There are times when someone crosses your path and changes your life forever. They come along and join you on your journey, brightening each step as you move forward in life together. Sometimes it’s for many years and unfortunately, sometimes it’s cut short by circumstances that are out of our control. This is how we feel about our friend, Tara Kiley Rothwell, who passed from this Earth on June 29th, 2021.
I first met Tara at a Christmas party that was hosted by my childhood friend. Tara and her husband Mike lived across the street. We started talking about weaving and Tara mentioned that weaving was something that she has wanted to do for a very long time. I suggested that she come to one of my beginning weaving classes and I would give her the basics to get started. March the next year was the beginning of our friendship. Tara showed up early on the first day of beginning weaving class. She was wearing a scarf that she had purchased from a local weaver. “This is what I would like to weave someday,” she said.
We had a wonderful class and Tara’s infectious personality created lasting friendships with the other students that week. At the end of the week, I was confident that Tara had gleaned the basic knowledge needed to get started on her weaving adventure. Wit in a few weeks, Tara had bought a loom, tools and enough yarn and thread to get started.
Now the beginning weaving classes are based on traditional weaving theory. Tara took that knowledge and went in a different direction that suited her interest. Tara’s interest led her to the style of weaving known as SAORI. SAORI concepts and teaching were founded by Misao Jo and Kenzo JO of Japan. SAORI encourages weavers to explore self-discovery through free weaving. It encourages you to ignore the boundaries and confines of “traditional” weaving and be free to use different yarns and materials in a non-expected manner. SAORI rejects the notion that you must follow rules of symmetry and balance. The longer I knew Tara, the more I realized that this fitted her way of approaching life. Free to explore her creative thoughts about textiles without the fear that it might be wrong in someone else’s eyes.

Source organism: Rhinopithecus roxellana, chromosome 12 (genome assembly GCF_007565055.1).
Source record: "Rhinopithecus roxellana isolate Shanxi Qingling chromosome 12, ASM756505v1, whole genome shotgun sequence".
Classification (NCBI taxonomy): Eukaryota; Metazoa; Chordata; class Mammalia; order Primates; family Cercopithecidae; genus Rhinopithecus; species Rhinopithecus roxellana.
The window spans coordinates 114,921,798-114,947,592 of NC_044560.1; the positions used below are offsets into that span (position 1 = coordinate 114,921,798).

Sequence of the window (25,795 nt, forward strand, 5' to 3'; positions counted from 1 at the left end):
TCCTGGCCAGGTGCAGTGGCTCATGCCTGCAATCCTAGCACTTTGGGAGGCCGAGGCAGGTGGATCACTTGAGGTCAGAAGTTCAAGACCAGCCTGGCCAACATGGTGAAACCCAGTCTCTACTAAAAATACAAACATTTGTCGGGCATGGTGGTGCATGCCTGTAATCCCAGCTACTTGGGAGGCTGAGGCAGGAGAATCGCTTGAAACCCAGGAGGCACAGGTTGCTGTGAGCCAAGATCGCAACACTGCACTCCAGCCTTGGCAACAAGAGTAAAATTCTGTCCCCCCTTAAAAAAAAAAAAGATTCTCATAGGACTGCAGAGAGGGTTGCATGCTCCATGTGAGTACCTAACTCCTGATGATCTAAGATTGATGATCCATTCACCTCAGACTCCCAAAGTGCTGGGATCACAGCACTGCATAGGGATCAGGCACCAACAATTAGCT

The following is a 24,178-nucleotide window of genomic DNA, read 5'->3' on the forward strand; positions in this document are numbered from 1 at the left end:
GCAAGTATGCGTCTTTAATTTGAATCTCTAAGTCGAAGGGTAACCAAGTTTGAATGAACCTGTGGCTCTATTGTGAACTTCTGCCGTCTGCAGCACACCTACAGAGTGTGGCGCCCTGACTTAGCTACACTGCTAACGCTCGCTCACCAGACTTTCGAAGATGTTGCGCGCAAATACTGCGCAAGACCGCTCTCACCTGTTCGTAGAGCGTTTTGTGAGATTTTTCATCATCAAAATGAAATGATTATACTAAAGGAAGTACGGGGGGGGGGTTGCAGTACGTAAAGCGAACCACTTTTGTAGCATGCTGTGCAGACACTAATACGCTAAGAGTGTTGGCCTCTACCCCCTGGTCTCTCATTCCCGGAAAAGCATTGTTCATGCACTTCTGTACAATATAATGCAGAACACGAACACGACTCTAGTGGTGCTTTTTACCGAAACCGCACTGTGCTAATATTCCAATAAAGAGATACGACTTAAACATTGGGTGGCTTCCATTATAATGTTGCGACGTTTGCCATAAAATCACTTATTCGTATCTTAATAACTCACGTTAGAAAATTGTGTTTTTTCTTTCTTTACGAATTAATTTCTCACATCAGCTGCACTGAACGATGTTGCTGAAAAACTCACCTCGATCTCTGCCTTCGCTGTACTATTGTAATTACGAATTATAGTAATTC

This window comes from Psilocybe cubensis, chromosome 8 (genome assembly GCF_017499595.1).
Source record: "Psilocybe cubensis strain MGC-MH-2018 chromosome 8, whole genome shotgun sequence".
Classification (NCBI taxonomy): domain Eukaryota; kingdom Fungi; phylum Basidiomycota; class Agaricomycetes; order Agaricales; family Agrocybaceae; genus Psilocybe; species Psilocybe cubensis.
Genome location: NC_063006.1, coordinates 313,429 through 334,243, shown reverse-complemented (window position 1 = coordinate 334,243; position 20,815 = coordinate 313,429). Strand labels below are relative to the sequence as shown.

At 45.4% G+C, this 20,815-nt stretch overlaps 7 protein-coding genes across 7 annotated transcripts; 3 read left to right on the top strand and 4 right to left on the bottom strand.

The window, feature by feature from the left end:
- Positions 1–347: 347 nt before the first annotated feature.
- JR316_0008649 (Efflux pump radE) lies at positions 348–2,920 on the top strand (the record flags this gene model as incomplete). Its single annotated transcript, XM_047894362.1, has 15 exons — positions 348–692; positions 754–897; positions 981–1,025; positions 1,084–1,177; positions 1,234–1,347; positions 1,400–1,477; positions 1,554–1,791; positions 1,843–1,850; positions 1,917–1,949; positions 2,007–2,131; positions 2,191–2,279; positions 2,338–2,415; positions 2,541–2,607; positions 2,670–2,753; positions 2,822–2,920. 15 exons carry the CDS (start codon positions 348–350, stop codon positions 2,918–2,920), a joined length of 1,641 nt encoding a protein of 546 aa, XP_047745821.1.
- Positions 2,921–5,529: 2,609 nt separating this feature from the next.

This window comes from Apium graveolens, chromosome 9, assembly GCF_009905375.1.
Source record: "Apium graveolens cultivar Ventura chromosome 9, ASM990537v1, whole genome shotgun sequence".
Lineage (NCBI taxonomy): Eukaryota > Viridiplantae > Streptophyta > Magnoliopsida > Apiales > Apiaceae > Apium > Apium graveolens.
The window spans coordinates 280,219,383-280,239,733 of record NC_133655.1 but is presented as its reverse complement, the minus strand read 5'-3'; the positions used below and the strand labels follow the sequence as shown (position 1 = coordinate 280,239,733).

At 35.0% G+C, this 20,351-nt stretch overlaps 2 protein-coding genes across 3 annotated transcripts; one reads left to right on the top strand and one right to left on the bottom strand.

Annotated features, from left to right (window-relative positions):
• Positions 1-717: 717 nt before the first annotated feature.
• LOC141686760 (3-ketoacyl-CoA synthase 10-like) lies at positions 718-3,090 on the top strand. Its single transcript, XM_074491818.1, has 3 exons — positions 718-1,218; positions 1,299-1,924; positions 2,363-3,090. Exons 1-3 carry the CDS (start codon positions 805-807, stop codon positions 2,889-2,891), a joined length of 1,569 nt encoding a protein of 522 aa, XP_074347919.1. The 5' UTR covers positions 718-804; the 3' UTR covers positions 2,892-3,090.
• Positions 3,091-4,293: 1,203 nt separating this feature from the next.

The other day I was remembering a song titled, Flowers Are Red, by Harry Chapin. This song reminds me so much of Tara’s beautiful way of expressing her art. Here are a few lyrics from that song that sum up Tara in a nut shell.
The little boy went to the first day to school
He got some crayons and started to draw
He put colors all over the paper
For colors was what he saw
The teacher said
Flowers are red young man and green leaves are green
There’s no need to see flowers any other way
Then the way they always have been seen.
But the little boy said
There are so many colors in the rainbow
So many colors in the morning sun
So many colors in the flower and I see every one.
I think this is how Tara saw and expressed her love of weaving and wanted to share this with others.
Tara traveled to Japan to take instruction from SAORI masters and received her certification to be a SAORI instructor here in the United States. Tara fulfilled her dream in the Fall of 2016 when she opened Kite Tales SAORI weaving studio.
Tara was frequently a guest instructor here at Red Stone Glen. Students loved her bright personality and the way she approached weaving. Tara encouraged them, and gave them permission to be creative and free in their thinking as they wove on the loom.
Tara’s passing has left us heartbroken. It’s difficult to believe this truth. What I know is this: the short time that I knew Tara seemed like a lifetime. I feel blessed to have known her and she has left an eternal bright spot in the lives of everyone who knew Tara.
Rest sweetly my friend, until we meet again.